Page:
“The moment someone enters the Third Gate, a live vidfeed of their avatar appears at the top of the Scoreboard. Apparently, Halliday wanted clearing the final gate to be a spectator sport.”
“Wait. You mean to tell me that the entire world has been watching me play Tempest for the past hour?”
From the opening blurb citing the book as “this generation’s Neuromancer”, to the author’s closing acknowledgements thanking people in Hollywood for assuring him it “will make a great movie”, Ready Player One is possibly the most insulting product of geek culture to ever grasp desperately for acceptance.
Self-congratulatory autofellatio hyped as a celebration of ’80s pop-culture, Ready Player One is ill-conceived, poorly written, and bears the telltale plotting and dialogue of a manuscript that never went beyond a first draft. Written by Ernest Cline, the filmmaker behind the similarly stale, wanna-be cult phenomenon Fanboys, the story has the verisimilitude of something a lonely child might create over the course of an afternoon with a box of incongruously paired toys. Set thirty years from now on an alternate Earth where mainstream American pop-culture never fragmented into innumerable tribal niches, almost everyone in the world spends their days and nights in a virtual reality program called OASIS. Created by James Halliday, a cross between old-school videogame designer cum astronaut Richard Garriott and a fictionalized version of Mark Zuckerberg you might see on an episode of Law and Order, OASIS is a place where people hang out in virtual basements, go to virtual dance parties, attend virtual school, and play fully-immersive video games.
Outside of OASIS, the author doesn’t provide many details about life in America in 2042. Natural resources have been depleted, an evil telecommunications company named IOI employs the majority of working Americans as OASIS tech support, and the less fortunate live in jury-rigged structures of RVs stacked on top of each other. Most egregiously lacking for a book whose heroes are obsessed with the best of the 1970s, ’80s, and ’90s is a sense of what else is out there competing for their devotion. Ready Player One takes place in a universe where high school kids into fantasy might still identify Highlander as their favorite film, believe in the superiority of the original Star Wars trilogy, adore Advanced Dungeons & Dragons over any of its later more accessible editions, and spend their time playing games created for the Atari 2600 instead of the descendants of Bioshock, Modern Warfare, and Bejeweled Blitz. It’s as if, obligatory nods to Firefly, Peter Jackson, and the Battlestar Galactica reboot aside, people stopped producing art, music, books, and movies sometime in the mid-1990s.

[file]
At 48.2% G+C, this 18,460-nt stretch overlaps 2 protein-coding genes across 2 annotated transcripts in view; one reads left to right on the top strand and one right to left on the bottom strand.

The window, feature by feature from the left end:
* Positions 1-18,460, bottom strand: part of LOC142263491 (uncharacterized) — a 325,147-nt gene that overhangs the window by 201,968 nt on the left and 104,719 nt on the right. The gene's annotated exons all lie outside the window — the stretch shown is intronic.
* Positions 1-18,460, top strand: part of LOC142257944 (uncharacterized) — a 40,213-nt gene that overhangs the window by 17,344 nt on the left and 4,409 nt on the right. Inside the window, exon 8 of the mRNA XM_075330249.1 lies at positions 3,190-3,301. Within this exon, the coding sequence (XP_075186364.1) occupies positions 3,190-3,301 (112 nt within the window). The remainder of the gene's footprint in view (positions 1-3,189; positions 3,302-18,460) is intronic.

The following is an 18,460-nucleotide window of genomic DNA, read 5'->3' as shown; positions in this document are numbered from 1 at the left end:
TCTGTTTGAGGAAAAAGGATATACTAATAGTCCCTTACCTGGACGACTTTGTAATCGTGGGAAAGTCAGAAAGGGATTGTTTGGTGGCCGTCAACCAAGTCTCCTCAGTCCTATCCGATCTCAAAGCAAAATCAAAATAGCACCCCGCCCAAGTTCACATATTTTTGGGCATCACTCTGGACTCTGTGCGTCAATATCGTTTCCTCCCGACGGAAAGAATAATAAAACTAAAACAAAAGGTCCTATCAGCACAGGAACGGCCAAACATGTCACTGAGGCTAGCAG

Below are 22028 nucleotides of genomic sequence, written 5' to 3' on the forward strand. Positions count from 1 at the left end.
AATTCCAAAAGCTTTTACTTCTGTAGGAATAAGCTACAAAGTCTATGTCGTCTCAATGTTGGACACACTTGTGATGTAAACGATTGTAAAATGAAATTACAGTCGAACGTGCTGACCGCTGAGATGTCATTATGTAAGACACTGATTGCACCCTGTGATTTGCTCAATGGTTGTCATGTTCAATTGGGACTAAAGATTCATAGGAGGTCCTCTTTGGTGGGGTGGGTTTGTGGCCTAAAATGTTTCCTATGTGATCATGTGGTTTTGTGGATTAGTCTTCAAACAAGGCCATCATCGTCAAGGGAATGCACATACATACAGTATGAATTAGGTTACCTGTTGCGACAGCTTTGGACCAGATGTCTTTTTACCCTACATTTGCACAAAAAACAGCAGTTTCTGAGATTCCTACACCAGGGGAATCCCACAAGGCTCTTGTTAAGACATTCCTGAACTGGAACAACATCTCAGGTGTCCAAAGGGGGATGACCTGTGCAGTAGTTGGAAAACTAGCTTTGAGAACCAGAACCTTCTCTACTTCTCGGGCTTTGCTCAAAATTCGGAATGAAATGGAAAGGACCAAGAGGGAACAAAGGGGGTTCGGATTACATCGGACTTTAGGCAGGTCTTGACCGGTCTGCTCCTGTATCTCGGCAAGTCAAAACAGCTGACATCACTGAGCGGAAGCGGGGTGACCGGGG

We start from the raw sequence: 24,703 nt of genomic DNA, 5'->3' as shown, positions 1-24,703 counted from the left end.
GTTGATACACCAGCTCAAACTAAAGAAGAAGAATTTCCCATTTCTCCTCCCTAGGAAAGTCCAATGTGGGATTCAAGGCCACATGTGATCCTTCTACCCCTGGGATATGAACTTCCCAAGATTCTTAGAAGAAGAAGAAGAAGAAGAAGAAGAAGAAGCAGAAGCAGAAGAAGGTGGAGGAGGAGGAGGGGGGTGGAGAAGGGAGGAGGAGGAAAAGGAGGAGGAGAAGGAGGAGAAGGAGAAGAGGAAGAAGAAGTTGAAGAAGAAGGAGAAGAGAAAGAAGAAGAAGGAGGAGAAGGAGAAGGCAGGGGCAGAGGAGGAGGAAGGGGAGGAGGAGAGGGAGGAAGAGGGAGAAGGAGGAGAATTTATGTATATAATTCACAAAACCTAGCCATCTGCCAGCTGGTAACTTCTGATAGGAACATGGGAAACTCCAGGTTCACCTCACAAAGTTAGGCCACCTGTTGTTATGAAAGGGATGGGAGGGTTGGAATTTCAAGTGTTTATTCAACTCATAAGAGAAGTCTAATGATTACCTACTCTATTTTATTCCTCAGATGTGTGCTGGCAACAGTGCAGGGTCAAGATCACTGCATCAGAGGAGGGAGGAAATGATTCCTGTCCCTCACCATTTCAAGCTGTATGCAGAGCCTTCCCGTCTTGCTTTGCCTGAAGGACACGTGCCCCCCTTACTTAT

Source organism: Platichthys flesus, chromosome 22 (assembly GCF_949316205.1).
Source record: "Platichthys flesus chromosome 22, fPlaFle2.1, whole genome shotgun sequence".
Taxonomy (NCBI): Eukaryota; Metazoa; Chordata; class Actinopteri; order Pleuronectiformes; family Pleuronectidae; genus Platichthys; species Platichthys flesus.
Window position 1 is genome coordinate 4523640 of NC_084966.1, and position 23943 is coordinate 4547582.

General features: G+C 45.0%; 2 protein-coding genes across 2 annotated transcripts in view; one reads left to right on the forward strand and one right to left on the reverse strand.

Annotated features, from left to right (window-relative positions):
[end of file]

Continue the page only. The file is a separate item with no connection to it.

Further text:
The book follows Wade Watts as he seeks to unlock the secrets of OASIS and win ownership of the game world, as stipulated in the late Halliday’s will. Wade’s competing directly against employees of IOI, who will kill to keep him and his friends from beating them to Halliday’s hidden prize, yet are surprisingly lax at keeping video evidence of their assassination attempts secret. But the majority of the book takes place in-game, where Wade accomplishes such awesome feats as navigating his way through a simulation of the 1978 D&D adventure the Tomb of Horrors, quoting all of Matthew Broderick’s dialogue from WarGames, and playing robots against the top agents of IOI. Inevitably, his success is met with high-fives, cheers, and assurances of how funny he is.
For all the mistakes Cline makes in the novel, it’s Wade’s insistence as a narrator that the reader should find his story hilarious and exciting that’s the most difficult to forgive. Both character and author seem incapable of the recognizing the difference between a joke and a statement of fact. It’s notable that for all of Wade’s encyclopedic knowledge of ancient geek culture, he never once mentions Scott Pilgrim. Like Ready Player One, both the comic book and the film adaptation of Scott Pilgrim mine videogame nostalgia for material. But whereas Scott Pilgrim shrugs it off when he defeats his enemies and they scatter into piles of coins, Wade would have to point out that what happened “was just like in Super Mario Bros.”
Cline is by no means alone in conflating references to pop-culture esoterica with instant hilarity, but it’s a particularly strained fit for a novel. It’s tempting to write that Ready Player One isn’t a novel at all, but an undiscerning collection of lists, safely vetted by the distance of two decades, of what other people on the Internet can all agree on as retroactively cool. But it’s worse than that. It has a plot, though it’s completely unengaging; characters, though their dialogue is thuddingly torturous; and a setting, albeit one that’s devoid of life and in blatant violation of intellectual property laws
Like a kid who insists on reciting lines from Monty Python and the Holy Grail incessantly, even though the time has long since passed when that was even ironically obnoxious, Ready Player One is an embarrassment to everything it means to celebrate. Undone by the author’s misplaced self-confidence, it’s a failure on every level, from inspiration to execution. He might as well have slapped two covers around a single line of text: “You guys like this stuff, right?”